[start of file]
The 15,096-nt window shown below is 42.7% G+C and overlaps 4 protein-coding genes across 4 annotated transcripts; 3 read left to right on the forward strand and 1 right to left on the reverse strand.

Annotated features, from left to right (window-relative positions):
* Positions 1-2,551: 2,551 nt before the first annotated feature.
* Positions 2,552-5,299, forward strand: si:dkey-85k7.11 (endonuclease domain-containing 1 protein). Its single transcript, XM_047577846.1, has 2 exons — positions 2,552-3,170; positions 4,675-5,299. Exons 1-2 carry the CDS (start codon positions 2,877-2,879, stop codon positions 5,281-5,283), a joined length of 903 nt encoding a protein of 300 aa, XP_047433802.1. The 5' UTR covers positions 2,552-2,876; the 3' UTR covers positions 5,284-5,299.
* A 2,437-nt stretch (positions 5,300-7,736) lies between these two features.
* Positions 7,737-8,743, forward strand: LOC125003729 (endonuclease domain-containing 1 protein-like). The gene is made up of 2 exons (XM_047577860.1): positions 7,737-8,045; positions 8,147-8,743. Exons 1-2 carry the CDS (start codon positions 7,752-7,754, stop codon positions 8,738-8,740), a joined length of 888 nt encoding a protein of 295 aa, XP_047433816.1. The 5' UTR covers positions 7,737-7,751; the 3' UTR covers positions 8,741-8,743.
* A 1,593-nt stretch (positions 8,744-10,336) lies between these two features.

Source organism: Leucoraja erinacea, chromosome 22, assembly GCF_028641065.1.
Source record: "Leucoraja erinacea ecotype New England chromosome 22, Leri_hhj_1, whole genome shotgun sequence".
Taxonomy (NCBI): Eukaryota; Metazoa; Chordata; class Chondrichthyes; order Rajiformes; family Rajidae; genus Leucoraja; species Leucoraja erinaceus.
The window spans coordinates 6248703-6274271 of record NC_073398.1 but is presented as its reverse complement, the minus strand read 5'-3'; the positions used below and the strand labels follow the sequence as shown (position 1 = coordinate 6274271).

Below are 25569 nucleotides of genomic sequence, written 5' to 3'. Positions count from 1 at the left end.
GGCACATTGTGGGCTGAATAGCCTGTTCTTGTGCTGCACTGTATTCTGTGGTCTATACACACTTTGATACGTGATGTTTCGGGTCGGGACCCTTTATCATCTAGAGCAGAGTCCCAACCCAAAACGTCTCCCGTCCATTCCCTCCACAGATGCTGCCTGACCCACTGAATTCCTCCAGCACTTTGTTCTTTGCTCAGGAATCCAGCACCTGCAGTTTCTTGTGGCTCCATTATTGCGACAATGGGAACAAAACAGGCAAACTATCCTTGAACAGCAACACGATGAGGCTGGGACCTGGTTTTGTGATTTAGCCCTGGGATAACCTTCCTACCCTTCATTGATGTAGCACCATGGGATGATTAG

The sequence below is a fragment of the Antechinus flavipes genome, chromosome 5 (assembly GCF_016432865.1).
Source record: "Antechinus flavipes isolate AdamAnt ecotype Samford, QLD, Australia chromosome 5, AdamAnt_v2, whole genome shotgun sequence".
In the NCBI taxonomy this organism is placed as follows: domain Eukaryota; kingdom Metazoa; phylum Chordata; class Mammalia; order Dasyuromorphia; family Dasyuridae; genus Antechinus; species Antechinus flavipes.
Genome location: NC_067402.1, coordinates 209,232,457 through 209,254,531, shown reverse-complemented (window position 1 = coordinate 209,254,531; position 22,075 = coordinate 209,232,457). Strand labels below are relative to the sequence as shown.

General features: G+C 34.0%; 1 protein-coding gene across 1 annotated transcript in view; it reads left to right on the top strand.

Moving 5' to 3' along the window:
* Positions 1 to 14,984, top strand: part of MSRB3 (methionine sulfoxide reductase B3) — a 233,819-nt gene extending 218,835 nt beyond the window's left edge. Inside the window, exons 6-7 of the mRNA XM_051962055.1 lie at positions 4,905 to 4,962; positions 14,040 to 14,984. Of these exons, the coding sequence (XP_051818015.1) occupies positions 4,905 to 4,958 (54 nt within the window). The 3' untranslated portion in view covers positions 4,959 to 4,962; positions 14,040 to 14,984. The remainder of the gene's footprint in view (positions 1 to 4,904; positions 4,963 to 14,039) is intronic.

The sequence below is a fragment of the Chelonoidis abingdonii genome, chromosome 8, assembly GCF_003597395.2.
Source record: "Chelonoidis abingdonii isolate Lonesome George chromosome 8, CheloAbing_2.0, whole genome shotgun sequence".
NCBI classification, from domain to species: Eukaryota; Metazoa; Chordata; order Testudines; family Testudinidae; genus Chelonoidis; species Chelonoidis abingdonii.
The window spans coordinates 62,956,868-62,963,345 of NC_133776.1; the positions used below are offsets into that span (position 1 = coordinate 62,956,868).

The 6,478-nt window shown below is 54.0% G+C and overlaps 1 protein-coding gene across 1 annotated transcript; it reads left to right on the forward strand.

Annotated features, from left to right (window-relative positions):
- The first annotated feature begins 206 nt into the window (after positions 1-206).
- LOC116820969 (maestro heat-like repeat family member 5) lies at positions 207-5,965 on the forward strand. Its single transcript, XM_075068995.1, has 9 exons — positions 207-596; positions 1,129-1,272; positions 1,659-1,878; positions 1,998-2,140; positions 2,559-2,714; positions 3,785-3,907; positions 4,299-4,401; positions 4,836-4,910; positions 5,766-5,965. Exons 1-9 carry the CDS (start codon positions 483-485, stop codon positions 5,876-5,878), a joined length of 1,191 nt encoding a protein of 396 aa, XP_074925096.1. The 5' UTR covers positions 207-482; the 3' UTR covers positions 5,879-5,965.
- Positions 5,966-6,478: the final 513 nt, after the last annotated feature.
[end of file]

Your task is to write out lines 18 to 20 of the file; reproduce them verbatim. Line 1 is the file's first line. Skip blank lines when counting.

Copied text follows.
General features: G+C 34.0%; 1 protein-coding gene across 1 annotated transcript in view; it reads left to right on the top strand.

Moving 5' to 3' along the window:
* Positions 1 to 14,984, top strand: part of MSRB3 (methionine sulfoxide reductase B3) — a 233,819-nt gene extending 218,835 nt beyond the window's left edge. Inside the window, exons 6-7 of the mRNA XM_051962055.1 lie at positions 4,905 to 4,962; positions 14,040 to 14,984. Of these exons, the coding sequence (XP_051818015.1) occupies positions 4,905 to 4,958 (54 nt within the window). The 3' untranslated portion in view covers positions 4,959 to 4,962; positions 14,040 to 14,984. The remainder of the gene's footprint in view (positions 1 to 4,904; positions 4,963 to 14,039) is intronic.